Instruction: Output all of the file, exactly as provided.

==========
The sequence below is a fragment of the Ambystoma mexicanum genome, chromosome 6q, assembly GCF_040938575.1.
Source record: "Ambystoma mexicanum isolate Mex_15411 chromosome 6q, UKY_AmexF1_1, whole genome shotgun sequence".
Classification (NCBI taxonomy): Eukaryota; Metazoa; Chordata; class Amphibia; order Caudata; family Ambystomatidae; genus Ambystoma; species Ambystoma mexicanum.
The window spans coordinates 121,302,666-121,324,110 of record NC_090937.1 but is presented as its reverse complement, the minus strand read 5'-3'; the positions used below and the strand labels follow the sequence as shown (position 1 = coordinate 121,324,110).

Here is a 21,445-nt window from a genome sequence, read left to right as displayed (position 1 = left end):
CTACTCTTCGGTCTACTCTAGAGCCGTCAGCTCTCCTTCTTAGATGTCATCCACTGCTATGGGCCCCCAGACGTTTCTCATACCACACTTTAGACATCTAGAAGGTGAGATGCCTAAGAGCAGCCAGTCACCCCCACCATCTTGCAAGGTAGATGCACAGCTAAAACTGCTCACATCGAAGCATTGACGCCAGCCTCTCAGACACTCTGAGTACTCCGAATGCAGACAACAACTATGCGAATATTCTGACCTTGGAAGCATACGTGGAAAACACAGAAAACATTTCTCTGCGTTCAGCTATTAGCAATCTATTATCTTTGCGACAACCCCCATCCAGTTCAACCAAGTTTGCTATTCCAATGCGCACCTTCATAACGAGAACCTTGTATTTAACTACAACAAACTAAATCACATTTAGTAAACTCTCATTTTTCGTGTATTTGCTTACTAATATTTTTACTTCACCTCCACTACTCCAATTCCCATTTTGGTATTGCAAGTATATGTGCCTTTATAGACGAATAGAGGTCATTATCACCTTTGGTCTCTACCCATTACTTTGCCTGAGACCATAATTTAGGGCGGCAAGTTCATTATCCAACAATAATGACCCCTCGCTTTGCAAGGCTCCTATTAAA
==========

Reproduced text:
The sequence below is a fragment of the Ambystoma mexicanum genome, chromosome 6q, assembly GCF_040938575.1.
Source record: "Ambystoma mexicanum isolate Mex_15411 chromosome 6q, UKY_AmexF1_1, whole genome shotgun sequence".
Classification (NCBI taxonomy): Eukaryota; Metazoa; Chordata; class Amphibia; order Caudata; family Ambystomatidae; genus Ambystoma; species Ambystoma mexicanum.
The window spans coordinates 121,302,666-121,324,110 of record NC_090937.1 but is presented as its reverse complement, the minus strand read 5'-3'; the positions used below and the strand labels follow the sequence as shown (position 1 = coordinate 121,324,110).

Here is a 21,445-nt window from a genome sequence, read left to right as displayed (position 1 = left end):
CTACTCTTCGGTCTACTCTAGAGCCGTCAGCTCTCCTTCTTAGATGTCATCCACTGCTATGGGCCCCCAGACGTTTCTCATACCACACTTTAGACATCTAGAAGGTGAGATGCCTAAGAGCAGCCAGTCACCCCCACCATCTTGCAAGGTAGATGCACAGCTAAAACTGCTCACATCGAAGCATTGACGCCAGCCTCTCAGACACTCTGAGTACTCCGAATGCAGACAACAACTATGCGAATATTCTGACCTTGGAAGCATACGTGGAAAACACAGAAAACATTTCTCTGCGTTCAGCTATTAGCAATCTATTATCTTTGCGACAACCCCCATCCAGTTCAACCAAGTTTGCTATTCCAATGCGCACCTTCATAACGAGAACCTTGTATTTAACTACAACAAACTAAATCACATTTAGTAAACTCTCATTTTTCGTGTATTTGCTTACTAATATTTTTACTTCACCTCCACTACTCCAATTCCCATTTTGGTATTGCAAGTATATGTGCCTTTATAGACGAATAGAGGTCATTATCACCTTTGGTCTCTACCCATTACTTTGCCTGAGACCATAATTTAGGGCGGCAAGTTCATTATCCAACAATAATGACCCCTCGCTTTGCAAGGCTCCTATTAAA